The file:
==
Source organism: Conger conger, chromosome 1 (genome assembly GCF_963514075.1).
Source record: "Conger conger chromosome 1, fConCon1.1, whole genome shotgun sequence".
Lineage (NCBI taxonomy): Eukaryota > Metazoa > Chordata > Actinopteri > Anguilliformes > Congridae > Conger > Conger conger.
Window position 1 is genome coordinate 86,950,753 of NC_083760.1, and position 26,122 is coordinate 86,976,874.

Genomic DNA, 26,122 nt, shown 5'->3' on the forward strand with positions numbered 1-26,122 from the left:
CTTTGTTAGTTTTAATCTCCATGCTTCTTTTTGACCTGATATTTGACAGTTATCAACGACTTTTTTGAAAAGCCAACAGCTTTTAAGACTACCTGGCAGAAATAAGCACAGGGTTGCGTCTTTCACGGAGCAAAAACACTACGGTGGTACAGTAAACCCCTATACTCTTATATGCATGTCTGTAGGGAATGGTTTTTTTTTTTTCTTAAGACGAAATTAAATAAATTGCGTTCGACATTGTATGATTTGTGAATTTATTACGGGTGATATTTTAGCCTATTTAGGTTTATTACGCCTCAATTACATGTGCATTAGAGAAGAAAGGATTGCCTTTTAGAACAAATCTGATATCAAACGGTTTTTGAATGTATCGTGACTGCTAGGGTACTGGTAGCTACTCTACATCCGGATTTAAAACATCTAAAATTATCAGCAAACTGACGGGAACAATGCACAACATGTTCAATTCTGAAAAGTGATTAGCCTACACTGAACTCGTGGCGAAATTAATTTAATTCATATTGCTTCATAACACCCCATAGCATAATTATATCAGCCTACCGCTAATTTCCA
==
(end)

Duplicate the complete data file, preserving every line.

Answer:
Source organism: Conger conger, chromosome 1 (genome assembly GCF_963514075.1).
Source record: "Conger conger chromosome 1, fConCon1.1, whole genome shotgun sequence".
Lineage (NCBI taxonomy): Eukaryota > Metazoa > Chordata > Actinopteri > Anguilliformes > Congridae > Conger > Conger conger.
Window position 1 is genome coordinate 86,950,753 of NC_083760.1, and position 26,122 is coordinate 86,976,874.

Genomic DNA, 26,122 nt, shown 5'->3' on the forward strand with positions numbered 1-26,122 from the left:
CTTTGTTAGTTTTAATCTCCATGCTTCTTTTTGACCTGATATTTGACAGTTATCAACGACTTTTTTGAAAAGCCAACAGCTTTTAAGACTACCTGGCAGAAATAAGCACAGGGTTGCGTCTTTCACGGAGCAAAAACACTACGGTGGTACAGTAAACCCCTATACTCTTATATGCATGTCTGTAGGGAATGGTTTTTTTTTTTTCTTAAGACGAAATTAAATAAATTGCGTTCGACATTGTATGATTTGTGAATTTATTACGGGTGATATTTTAGCCTATTTAGGTTTATTACGCCTCAATTACATGTGCATTAGAGAAGAAAGGATTGCCTTTTAGAACAAATCTGATATCAAACGGTTTTTGAATGTATCGTGACTGCTAGGGTACTGGTAGCTACTCTACATCCGGATTTAAAACATCTAAAATTATCAGCAAACTGACGGGAACAATGCACAACATGTTCAATTCTGAAAAGTGATTAGCCTACACTGAACTCGTGGCGAAATTAATTTAATTCATATTGCTTCATAACACCCCATAGCATAATTATATCAGCCTACCGCTAATTTCCA